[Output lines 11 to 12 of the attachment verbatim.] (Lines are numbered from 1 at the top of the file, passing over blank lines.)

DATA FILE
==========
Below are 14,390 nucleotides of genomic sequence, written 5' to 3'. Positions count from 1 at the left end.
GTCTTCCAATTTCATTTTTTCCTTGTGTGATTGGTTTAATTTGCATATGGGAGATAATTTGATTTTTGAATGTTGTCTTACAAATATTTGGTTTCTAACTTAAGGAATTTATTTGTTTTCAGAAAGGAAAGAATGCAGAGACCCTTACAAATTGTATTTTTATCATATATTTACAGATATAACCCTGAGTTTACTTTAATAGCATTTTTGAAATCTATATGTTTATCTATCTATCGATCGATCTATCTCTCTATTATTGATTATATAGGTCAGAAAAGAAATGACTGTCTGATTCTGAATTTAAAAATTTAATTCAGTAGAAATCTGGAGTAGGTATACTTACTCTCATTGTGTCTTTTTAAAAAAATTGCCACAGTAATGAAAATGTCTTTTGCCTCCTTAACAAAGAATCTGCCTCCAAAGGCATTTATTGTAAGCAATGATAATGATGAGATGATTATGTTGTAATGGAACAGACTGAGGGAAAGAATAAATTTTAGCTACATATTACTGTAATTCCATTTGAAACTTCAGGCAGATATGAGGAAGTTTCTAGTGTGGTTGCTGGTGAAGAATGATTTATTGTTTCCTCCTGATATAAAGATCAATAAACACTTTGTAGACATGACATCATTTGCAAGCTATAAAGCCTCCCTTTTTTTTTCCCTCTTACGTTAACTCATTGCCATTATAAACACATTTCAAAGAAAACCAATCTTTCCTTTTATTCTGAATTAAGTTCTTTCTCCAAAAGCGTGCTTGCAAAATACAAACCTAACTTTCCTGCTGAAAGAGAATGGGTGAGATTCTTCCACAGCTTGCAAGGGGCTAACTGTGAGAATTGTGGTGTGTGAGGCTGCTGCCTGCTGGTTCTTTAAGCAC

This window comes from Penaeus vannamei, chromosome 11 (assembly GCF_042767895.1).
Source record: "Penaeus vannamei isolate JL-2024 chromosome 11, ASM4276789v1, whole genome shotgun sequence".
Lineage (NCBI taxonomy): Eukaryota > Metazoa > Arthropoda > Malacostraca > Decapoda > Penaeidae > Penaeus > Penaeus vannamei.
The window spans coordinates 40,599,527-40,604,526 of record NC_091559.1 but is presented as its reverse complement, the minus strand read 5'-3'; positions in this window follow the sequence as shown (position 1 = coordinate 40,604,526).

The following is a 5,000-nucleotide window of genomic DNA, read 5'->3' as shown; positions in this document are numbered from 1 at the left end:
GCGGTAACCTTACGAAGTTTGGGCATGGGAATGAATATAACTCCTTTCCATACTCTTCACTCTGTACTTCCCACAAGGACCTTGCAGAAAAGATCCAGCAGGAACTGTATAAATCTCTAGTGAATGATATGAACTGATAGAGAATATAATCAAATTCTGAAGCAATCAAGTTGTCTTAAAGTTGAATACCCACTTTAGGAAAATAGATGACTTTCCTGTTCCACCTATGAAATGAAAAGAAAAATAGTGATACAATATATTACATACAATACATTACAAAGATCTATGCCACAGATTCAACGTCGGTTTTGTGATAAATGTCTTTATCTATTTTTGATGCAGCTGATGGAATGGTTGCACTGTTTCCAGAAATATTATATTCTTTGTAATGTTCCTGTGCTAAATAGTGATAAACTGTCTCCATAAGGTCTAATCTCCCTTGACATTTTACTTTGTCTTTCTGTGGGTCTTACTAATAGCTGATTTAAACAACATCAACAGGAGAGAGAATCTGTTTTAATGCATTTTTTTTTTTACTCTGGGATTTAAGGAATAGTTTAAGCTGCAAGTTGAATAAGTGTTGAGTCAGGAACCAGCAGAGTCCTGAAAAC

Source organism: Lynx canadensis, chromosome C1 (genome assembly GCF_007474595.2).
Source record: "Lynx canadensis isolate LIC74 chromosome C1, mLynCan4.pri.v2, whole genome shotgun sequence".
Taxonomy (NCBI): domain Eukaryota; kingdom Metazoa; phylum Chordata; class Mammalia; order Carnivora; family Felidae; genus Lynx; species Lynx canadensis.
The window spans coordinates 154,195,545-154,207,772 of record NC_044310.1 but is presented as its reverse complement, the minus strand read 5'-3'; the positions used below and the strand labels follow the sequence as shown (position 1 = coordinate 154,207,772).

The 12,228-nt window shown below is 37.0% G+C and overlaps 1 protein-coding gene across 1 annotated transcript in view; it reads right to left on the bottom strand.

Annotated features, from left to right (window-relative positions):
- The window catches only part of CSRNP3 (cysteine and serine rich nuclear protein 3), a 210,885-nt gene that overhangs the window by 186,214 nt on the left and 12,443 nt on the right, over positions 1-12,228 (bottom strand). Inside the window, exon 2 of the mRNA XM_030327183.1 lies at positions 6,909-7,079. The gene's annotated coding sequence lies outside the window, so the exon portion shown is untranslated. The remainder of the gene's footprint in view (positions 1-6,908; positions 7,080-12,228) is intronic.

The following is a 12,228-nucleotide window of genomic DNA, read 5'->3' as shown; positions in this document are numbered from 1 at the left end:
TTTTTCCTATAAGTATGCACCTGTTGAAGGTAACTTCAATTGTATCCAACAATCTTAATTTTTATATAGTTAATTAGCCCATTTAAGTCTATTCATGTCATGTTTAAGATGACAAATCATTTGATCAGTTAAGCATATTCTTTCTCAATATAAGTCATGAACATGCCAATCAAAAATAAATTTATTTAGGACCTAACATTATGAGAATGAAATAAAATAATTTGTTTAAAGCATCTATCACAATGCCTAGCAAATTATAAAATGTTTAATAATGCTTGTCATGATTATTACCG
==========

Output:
Taxonomy (NCBI): domain Eukaryota; kingdom Metazoa; phylum Chordata; class Mammalia; order Carnivora; family Felidae; genus Lynx; species Lynx canadensis.
The window spans coordinates 154,195,545-154,207,772 of record NC_044310.1 but is presented as its reverse complement, the minus strand read 5'-3'; the positions used below and the strand labels follow the sequence as shown (position 1 = coordinate 154,207,772).